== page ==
While Penn & Teller’s Bullshit was a great show as long as you were already part of the choir they were preaching to (and you took their more libertarian episodes with a grain of salt), Jillette’s public appearances elsewhere are becoming considerably less cringe-inducing to watch. Level-headed debate may do nothing positive for ratings, but it’s what all sides of any argument needs to make an actual point.

I don’t know. I find this video noteworthy simply because I’m so sick of negativity and arrogance in the main stream media. I think we need less people like Bill Maher (who’s far from being an actual skeptic, but seems to claim the title anyway) and Richard Dawkins (too arrogant), and more nice guys like the new and improved Penn, Neil deGrasse Tyson, and Bill Nye.

Video courtesy of the following tweet:

James Rolfe’s tribute to TNT’s Monster Vision

I can’t embed the video here (at least I don’t think I can) so here’s the link.

I’m not particularly persuaded by nostalgia, but hot damn, Joe Bob Briggs is one of my favorite people alive. Perhaps it’s because he’s a fellow southerner who somehow doesn’t seem retarded. Not many people can get away with wearing cowboy boots and bolo ties, certainly not while checking off lists that count the number of breasts and severed heads seen in a movie.

Things that surprised me about Rolfe’s video:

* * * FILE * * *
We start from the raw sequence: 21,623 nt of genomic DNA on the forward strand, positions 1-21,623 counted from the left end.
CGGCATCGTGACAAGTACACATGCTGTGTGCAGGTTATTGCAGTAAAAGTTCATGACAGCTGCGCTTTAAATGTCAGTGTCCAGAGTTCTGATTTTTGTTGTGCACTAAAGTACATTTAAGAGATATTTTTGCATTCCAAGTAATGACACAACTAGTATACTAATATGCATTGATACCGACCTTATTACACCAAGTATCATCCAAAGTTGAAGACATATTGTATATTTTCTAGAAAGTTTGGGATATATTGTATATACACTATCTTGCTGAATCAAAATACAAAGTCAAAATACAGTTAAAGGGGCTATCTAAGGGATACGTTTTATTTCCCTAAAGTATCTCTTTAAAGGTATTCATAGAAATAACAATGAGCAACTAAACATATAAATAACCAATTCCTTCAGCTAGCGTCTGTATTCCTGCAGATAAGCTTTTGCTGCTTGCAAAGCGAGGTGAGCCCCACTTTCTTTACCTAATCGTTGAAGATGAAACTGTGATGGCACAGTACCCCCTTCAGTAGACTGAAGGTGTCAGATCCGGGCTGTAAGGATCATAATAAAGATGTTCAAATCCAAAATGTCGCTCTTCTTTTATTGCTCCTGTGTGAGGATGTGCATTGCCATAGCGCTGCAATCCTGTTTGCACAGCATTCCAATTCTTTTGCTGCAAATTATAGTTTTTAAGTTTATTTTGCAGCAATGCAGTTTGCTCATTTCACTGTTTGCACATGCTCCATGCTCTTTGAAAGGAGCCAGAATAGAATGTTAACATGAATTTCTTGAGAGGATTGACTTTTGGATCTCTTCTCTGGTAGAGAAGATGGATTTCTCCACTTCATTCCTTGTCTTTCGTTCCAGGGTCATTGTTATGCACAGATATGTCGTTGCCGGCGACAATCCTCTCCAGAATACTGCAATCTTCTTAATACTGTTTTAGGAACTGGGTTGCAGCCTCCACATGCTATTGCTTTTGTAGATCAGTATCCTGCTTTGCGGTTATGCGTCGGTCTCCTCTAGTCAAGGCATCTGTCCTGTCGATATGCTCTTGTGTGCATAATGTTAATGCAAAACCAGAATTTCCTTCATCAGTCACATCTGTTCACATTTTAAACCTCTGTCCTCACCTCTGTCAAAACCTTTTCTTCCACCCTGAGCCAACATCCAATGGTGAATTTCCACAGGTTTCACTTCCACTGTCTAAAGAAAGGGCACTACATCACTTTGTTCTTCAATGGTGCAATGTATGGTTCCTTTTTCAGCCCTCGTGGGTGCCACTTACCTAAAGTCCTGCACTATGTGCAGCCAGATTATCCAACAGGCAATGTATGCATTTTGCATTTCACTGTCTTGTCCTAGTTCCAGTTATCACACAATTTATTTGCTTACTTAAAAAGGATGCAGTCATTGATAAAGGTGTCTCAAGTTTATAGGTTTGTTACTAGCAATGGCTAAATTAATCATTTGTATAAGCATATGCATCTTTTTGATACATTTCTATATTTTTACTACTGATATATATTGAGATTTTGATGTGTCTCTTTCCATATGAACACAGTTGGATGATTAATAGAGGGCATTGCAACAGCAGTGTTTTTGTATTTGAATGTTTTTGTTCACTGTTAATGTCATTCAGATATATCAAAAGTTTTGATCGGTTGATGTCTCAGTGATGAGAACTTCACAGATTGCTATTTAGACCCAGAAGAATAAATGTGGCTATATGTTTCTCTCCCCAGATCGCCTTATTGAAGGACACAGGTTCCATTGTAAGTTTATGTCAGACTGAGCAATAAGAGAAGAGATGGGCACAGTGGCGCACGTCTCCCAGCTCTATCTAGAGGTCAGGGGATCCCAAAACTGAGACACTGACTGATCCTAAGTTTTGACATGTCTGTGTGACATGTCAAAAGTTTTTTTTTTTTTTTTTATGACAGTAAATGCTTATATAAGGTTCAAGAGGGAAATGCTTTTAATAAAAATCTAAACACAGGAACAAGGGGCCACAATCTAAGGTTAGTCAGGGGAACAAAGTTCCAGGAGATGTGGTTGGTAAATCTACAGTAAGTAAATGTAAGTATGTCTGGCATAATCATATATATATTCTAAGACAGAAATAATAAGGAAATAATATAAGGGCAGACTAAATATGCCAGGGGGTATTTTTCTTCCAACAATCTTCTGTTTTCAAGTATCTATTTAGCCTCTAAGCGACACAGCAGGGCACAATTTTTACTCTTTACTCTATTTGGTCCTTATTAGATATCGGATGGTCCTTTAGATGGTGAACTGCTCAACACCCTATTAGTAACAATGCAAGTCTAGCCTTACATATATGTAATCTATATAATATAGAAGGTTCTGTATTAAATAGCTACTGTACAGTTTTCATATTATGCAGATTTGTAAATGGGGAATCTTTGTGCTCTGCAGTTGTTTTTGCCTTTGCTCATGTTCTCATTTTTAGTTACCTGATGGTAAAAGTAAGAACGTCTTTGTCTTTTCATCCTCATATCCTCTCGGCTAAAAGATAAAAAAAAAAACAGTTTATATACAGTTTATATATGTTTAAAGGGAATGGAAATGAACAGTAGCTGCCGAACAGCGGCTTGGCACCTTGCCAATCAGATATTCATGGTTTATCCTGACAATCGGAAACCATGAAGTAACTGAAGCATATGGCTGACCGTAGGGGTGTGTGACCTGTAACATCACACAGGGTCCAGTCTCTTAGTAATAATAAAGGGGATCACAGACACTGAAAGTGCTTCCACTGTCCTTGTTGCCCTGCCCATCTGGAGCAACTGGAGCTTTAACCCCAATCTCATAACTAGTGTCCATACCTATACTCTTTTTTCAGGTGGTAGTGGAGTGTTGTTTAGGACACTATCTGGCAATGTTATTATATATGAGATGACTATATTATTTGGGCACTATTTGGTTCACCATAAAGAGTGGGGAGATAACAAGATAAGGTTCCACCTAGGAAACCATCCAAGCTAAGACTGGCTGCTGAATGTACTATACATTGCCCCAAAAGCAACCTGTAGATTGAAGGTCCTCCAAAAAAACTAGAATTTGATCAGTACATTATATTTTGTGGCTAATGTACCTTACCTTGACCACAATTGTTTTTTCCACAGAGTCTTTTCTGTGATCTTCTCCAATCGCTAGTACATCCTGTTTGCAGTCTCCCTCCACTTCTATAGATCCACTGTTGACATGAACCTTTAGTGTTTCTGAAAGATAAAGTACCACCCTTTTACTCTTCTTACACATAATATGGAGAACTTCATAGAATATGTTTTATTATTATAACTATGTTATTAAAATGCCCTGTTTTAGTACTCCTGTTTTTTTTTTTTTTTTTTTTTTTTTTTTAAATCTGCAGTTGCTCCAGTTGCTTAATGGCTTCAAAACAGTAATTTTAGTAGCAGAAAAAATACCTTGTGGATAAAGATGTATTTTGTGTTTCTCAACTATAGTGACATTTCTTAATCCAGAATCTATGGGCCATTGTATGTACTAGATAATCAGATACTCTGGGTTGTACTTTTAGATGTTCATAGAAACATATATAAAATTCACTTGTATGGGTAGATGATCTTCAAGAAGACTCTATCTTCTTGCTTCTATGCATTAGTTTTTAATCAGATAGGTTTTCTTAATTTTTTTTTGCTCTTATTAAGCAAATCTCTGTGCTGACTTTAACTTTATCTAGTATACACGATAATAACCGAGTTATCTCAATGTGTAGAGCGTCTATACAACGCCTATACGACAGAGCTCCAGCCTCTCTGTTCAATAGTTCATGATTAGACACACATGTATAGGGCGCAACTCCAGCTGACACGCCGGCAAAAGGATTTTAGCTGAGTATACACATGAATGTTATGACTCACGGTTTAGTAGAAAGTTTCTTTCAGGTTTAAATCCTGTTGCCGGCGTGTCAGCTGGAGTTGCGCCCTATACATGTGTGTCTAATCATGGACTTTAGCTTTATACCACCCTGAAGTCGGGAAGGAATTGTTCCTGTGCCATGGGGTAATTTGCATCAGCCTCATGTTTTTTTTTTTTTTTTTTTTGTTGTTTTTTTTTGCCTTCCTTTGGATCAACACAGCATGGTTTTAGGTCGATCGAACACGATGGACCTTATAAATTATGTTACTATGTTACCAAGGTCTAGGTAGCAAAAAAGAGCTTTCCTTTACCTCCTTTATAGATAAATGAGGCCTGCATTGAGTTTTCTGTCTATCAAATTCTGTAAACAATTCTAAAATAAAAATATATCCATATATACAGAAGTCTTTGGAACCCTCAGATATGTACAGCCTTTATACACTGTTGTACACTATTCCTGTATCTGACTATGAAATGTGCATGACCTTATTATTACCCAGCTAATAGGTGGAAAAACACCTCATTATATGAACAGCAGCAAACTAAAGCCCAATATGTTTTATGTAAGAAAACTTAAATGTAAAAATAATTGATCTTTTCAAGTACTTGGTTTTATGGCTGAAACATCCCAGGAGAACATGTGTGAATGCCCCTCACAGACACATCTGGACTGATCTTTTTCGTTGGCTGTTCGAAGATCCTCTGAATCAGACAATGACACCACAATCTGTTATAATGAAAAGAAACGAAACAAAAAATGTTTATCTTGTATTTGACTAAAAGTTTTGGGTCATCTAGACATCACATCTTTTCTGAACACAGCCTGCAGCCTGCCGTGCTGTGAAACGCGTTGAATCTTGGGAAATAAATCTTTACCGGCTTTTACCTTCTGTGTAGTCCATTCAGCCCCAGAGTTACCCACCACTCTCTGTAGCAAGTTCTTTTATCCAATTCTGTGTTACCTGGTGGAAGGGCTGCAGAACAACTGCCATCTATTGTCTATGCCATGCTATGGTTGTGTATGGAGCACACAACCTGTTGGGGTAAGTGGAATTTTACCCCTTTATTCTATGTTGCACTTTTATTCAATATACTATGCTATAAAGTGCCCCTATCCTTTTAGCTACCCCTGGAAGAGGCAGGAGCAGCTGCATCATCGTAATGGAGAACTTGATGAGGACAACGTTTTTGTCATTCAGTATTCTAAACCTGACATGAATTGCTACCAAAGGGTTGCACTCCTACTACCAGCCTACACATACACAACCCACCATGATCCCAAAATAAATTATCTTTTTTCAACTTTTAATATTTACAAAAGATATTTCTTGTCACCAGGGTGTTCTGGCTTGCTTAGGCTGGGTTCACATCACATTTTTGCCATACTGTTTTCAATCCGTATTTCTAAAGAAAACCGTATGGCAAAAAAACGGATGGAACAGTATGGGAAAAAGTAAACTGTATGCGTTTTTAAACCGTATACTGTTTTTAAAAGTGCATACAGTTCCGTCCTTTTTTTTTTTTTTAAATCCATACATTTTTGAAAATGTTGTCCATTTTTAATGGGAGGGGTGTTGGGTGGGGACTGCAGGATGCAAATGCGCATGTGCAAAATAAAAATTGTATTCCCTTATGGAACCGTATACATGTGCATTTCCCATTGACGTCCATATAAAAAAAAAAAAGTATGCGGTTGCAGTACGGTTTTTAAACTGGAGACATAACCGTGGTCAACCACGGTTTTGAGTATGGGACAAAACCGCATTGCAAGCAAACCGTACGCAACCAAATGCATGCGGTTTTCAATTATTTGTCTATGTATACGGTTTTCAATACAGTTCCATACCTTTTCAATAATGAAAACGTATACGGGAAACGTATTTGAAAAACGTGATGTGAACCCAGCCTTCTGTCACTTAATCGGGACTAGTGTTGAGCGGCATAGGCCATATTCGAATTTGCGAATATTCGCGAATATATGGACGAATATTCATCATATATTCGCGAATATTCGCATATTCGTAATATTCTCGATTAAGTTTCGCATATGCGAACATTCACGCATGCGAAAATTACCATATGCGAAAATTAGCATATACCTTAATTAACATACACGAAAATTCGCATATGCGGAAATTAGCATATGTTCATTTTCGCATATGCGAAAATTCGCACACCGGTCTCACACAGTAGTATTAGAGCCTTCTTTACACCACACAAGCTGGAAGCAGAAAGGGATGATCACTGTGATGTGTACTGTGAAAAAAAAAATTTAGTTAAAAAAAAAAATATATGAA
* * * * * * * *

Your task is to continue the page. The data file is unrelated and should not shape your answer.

• There was a Monster Vision before Joe Bob Briggs. I’m sure I knew about this back then, but either way, I didn’t know it now. 
  • Penn & Teller once hosted the show for a month. 
  • Monster Vision ran longer than I suspected it did. It wasn’t cancelled until 2000.
Here’s the link to Joe Bob’s official website.

The Hitchhiker (HBO Series) just popped into my head

My brain pranked me today. I’m nearly thirty years old and I haven’t thought about The Hitchhiker (an anthology series on HBO) since it aired in the mid-eighties (I was born in ’83). Not once.

Today it just popped into my head without warning. This is how it happened: “Dunt, dunt, dunt, chhh. Dunt, dunt, dunt, chhh… what is that tune? I’ve heard that before… I seem to remember a hitchhiker talking to the camera… walking down the road… and… oh my god how did I forget about The fucking Hitchhiker?!

I looked it up and the oldest I could have been during its original run was four. I might have seen it later when it was syndicated or something, but I don’t know for sure. Perhaps a television show of all things is my earliest memory.

Memory is a funny thing. I barely remember what I did yesterday, but I remembered that.